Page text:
#LetsTalkAboutIt: A Realist’s Rant on Intergovernmental Organization

#LetsTalkAboutIt: A Realist’s Rant on Intergovernmental Organization

‘Intergovernmental organizations’ admittedly sounds like a boring topic, but any news junkies, politics enthusiasts and in general all pessimists (or as I call them, ‘realists’) will thrive on the rampant institutional corruption that runs wild in these realms. We currently live in a bizarrely paradoxical era in which we are both more tightly governed and controlled and yet seemingly more free and independent, than ever before. Or at least that is the illusion that things like the Internet, cultural globalization and the proliferation of NGO’s give us, making us feel like we can see and reach everything. Retweeting human rights promotion, videos of people of authority misusing their powers going viral, writing blogs that curse at the government – as exciting as these new trends are, the truth is that there is a level far beyond our sight, inhabited by omnipotent people and organizations to whom our voices are beyond reach, but every crevasse of the world’s population is within theirs. As I list the names of some of these organizations, I’m wishing they had more ominous names: World Trade Organization, World Bank, International Monetary Fund, European Union and of course the United Nations.

After World War II, the notion of global governance was strongly built upon. The world had realised the destructive way in which international insecurity can derail out of control, and that the main causes seem to be economic instability and lack of governance over relations and communication between states. Thus the Bretton Woods conference and the Hague congress took place to discuss newer systems of international regulations and policies. Before that, there was an era of separation and sovereignty, where the main insecurity stemmed from the devolution of colonialism and states were just focusing on staying independent and resilient against their neighbours. While the desire for independence and competition is defiantly still there, in today’s world there is a fantastic amount of overrule and intervention that the normal public can’t see, and even when they do, it is hard to get the full picture or spot the dangers behind it.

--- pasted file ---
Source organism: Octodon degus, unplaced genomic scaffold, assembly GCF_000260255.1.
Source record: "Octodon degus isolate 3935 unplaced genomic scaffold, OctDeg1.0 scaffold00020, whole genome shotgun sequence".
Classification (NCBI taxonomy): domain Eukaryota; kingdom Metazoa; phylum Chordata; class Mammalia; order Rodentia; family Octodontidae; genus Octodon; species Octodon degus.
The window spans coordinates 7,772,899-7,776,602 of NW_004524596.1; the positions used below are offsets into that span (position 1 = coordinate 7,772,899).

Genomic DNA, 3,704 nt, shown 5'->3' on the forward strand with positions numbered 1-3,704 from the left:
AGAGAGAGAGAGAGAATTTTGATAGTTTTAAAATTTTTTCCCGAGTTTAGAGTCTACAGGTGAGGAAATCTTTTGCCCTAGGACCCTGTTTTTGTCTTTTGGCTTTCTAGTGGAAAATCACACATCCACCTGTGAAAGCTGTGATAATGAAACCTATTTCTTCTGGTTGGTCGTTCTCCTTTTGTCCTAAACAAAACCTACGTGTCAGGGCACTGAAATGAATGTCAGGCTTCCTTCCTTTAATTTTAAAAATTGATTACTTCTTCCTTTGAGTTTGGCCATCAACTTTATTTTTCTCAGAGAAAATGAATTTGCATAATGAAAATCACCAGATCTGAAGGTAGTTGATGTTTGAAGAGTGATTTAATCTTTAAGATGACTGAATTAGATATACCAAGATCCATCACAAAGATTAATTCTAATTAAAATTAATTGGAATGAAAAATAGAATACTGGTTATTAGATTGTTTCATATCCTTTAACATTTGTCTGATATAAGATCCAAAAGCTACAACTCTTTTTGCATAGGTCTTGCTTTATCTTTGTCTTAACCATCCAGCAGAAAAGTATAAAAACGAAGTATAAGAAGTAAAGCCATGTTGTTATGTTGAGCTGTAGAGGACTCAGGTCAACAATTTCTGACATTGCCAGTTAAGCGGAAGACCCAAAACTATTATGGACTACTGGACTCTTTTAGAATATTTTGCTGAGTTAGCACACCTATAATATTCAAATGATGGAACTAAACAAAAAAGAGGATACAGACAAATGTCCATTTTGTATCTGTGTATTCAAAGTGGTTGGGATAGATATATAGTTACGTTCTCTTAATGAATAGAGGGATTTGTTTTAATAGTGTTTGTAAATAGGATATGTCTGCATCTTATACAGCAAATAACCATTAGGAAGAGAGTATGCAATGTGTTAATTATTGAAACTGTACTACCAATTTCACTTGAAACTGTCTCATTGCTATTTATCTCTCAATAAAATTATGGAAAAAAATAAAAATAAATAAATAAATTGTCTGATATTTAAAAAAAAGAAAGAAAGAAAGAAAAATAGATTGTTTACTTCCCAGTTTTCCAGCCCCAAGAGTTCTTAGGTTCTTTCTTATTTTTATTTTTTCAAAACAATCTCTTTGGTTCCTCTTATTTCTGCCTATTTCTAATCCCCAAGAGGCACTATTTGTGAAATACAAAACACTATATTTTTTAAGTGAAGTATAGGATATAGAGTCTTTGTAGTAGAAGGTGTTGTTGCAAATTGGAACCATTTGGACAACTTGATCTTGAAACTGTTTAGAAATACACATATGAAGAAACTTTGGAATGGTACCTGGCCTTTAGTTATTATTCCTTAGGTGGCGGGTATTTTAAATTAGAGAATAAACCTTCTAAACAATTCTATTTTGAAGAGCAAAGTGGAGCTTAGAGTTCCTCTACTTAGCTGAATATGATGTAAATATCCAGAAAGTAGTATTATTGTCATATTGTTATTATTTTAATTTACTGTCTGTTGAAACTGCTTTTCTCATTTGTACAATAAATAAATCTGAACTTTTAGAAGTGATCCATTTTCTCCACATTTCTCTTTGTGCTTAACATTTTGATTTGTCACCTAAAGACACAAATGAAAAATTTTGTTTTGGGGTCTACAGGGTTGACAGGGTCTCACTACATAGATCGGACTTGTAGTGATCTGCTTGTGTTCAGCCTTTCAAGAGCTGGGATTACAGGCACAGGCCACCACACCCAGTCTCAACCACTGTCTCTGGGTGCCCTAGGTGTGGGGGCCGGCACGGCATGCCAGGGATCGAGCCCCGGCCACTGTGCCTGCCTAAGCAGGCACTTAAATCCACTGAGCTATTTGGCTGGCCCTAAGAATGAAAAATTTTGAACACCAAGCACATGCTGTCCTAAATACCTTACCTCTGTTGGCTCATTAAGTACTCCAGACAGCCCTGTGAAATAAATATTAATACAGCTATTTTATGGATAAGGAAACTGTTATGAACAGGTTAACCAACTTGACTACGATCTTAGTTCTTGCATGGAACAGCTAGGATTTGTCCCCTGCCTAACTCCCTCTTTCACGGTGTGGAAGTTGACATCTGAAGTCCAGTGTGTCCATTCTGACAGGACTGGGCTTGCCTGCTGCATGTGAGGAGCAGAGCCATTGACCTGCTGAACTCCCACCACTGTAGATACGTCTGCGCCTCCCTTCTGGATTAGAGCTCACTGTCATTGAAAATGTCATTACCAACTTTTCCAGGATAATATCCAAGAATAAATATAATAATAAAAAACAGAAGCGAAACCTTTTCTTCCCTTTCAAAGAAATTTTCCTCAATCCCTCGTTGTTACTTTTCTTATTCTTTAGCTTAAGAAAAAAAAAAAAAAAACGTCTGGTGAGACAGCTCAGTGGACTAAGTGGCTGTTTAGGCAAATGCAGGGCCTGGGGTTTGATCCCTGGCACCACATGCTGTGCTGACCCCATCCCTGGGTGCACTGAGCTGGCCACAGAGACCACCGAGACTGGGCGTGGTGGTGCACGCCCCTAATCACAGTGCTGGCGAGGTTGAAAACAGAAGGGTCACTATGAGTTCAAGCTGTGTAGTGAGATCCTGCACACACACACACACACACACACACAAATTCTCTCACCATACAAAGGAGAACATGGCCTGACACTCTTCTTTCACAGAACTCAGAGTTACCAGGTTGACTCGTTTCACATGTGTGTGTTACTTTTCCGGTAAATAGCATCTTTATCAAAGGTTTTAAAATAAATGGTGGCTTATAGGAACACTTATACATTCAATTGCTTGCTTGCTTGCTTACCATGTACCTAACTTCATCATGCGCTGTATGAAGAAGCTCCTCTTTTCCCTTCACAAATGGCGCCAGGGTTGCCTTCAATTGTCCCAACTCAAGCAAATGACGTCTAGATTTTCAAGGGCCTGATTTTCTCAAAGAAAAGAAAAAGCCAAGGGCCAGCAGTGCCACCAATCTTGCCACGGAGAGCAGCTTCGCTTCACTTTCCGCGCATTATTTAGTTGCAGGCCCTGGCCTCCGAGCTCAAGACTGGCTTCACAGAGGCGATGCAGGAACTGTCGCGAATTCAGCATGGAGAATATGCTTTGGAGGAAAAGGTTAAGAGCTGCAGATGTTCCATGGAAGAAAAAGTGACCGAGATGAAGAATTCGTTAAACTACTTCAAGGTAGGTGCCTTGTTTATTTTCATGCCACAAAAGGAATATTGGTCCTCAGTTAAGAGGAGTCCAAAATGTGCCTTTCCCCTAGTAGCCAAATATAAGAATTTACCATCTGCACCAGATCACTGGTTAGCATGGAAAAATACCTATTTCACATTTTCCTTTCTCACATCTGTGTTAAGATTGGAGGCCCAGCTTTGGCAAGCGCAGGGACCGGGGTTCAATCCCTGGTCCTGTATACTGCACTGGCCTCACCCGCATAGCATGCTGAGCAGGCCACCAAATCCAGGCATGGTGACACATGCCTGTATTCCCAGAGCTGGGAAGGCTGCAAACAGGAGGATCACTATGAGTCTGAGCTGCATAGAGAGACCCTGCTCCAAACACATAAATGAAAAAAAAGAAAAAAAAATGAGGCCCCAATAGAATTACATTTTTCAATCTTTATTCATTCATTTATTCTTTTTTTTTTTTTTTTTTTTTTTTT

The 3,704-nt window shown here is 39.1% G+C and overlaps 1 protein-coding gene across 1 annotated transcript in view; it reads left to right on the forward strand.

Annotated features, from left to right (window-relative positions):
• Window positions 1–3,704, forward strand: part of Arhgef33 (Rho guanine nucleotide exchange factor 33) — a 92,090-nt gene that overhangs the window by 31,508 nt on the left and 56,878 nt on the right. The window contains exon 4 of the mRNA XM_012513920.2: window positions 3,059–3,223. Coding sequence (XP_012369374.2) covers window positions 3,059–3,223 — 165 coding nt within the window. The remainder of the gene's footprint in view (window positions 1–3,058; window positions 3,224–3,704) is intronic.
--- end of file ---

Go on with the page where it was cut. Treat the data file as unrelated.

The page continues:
Organizations like the World Bank and the IMF were set up to stabilize and maintain the world’s finance and currency – sounds perfectly rational and necessary. The World Trade Organization and the European Union promote and regulate just policies on trade and development – they’re like the dungeon masters of the economy. The UN is there to uphold security and peace – how can you not feel peaceful looking into Ban Ki-Moon’s kind old eyes or at the smiling children on UNICEF leaflets? Here’s how – by pulling back the curtain and peering at the structural inequalities and power imbalances within these organizations that wrongly have ‘international’ and ‘world’ in their names.

Many people know about the prejudices within the UN Security Council and there was a rightful uproar when the USA and the UK decided to invade Iraq without the UN’s final approval and then managed to get away with plundering a fragile country – that was one of the few instances that was widely publicized, but the unfair treatment of all countries that are not relatively dominant is a widespread and silent problem. These supposedly global organizations are asymmetrically controlled by states such as (surprise, surprise) UK, USA, Germany, France, Russia and China. Most other countries, the ones that could actually really benefit from global governance and support, are suffering quietly at the mercy of these forces.

We don’t hear about the discriminatory distribution of agricultural subsidies, because farmers in middle Africa are busy doing backbreaking, unprofitable work instead of tweeting about #thathaymakinglife. Or the effect of debt in countries like Zimbabwe, where the financial aid offered by the ‘world’ came in the form of an attractive Trojan horse that turned out to just be a perpetual rope for them to hang themselves with. Or about the financial sanctions put on countries like North Korea and Syria, where civilians end up feeling the damaging repercussions of the actions of IGO’s with the strongest countries at their helm hypocritically trying to control the governments they don’t agree with. Western imperialism makes its unwanted appearances in literally every part of the world; even in the lives of Rwandan and Sudanese civilians who agreed to settle for our help in rebuilding their country, since we failed to provide help in stopping the genocides. Their complaints about criminal tribunals that waste time, money and victims’ emotional energy because of diplomatic and political reasons instead of actually solving people’s grievances and practical problems, are being drowned out by the sound of the western world busily applauding themselves. We don’t hear about things like that. Instead we’re focused on seeing picture-compilations of African people holding up handwritten signs saying “Thank you!” to make us feel like we have accomplished something, while politicians have billboards and podiums made for them to grin and shout, “We did it!” from.

Well, they did do it, didn’t they?

 

Written by: Ishrat Ahmed

Image via United Nations